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VA research in action
Advances in the treatment of laryngeal cancer
February 18, 2021
In 1991, a team of VA surgeons published the results of a study on laryngeal cancer that has spared tens of thousands of Veterans and other Americans the ordeal of recovering from major surgery and enabled them to continue to speak in their normal voices.
Laryngeal cancer, or cancer of the voice box, is one of the most common types of head and neck cancers. It affects more than 13,000 adults in the United States every year. Aging, smoking, moderate to heavy alcohol use, poor diet, and regular exposure to dangerous fumes and chemicals all increase the risk of developing this sometimes-fatal disease.
The options for treating laryngeal cancer include radiation, chemotherapy, and surgery. Surgery for this type of cancer can include removing a patient’s vocal cords, or even the entire voice box. When this is done, patients lose their ability to speak without artificial aids, they must breathe through a permanent breathing opening in their neck, and their sense of smell and taste is diminished.
Such surgery, called a total laryngectomy, is considered drastic today and is only performed when there is no other alternative—thanks to the work of VA physicians nationwide who participated in the VA Laryngeal Cancer Study Group.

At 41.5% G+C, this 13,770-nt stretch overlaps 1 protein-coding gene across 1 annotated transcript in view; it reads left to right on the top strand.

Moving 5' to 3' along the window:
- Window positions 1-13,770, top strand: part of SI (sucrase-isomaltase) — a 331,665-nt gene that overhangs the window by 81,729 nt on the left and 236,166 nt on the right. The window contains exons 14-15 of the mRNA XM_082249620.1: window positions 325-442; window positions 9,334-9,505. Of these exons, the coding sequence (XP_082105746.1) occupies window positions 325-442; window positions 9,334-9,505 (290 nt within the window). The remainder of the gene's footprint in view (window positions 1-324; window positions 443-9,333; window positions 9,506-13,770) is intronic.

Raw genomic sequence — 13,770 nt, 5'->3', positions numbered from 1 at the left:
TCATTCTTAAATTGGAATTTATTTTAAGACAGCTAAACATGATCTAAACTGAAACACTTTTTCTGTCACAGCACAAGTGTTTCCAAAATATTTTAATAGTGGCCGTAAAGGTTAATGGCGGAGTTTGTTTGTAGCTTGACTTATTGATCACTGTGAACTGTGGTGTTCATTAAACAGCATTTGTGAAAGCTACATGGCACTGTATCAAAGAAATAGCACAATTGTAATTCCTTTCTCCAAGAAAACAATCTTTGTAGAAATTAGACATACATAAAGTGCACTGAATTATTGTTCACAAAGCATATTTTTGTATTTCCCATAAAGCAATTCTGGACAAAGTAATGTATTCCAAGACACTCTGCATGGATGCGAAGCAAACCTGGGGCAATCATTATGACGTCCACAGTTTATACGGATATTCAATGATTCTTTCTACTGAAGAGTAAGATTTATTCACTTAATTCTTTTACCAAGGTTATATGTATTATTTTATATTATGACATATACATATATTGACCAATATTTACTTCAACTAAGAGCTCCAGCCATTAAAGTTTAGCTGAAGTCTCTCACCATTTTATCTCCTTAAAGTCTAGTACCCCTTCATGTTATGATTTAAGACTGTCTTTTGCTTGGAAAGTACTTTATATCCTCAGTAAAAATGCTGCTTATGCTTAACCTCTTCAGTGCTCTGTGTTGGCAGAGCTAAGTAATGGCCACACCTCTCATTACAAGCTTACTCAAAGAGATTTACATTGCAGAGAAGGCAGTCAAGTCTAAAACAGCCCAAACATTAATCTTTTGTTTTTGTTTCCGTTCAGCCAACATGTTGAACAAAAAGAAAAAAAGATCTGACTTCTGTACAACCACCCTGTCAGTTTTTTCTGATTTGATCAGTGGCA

The team randomly assigned 332 Veterans with advanced laryngeal cancer (stage III or IV) to receive either three cycles of chemotherapy and radiation therapy, or surgery and radiation therapy.
They found that, two years after the conclusion of treatment, the estimated survival rate was 68% for both groups. This meant chemotherapy and radiation was as good a course of treatment as total laryngectomy and radiation, and patients with even advanced forms of the cancer could avoid the trauma of losing their voices permanently without fear they would be further jeopardizing their recovery.
Today, treatment strategies for laryngeal cancer aim at preserving the voice box whenever possible. While early-stage cancers can be treated with targeted surgeries, “today, conservative treatment modalities, including radiotherapy, chemotherapy, targeted molecular therapies and organ preserving surgery are more often used to achieve organ preservation,” according to a 2013 overview of treatment options.
Many cancer survivors over the past three decades therefore have good reason to sing the praises of the VA Laryngeal Cancer Study Group—because they still can!
Induction chemotherapy plus radiation compared with surgery plus radiation in patients with advanced laryngeal cancer. Wolf GT, Gross Fisher SG, Honk WK, Hillman R, Spaulding M, Laramore GE, Endicott JW, McClatchey K, Henderson WG; VA Laryngeal Cancer Study Group. N Engl J Med. 1991 Jun 13;324(24):1685-90.
State of the art in the treatment of laryngeal cancer. Jenckel F, Knecht R. Anticancer Res. 2013 Nov;33(11):4701-10.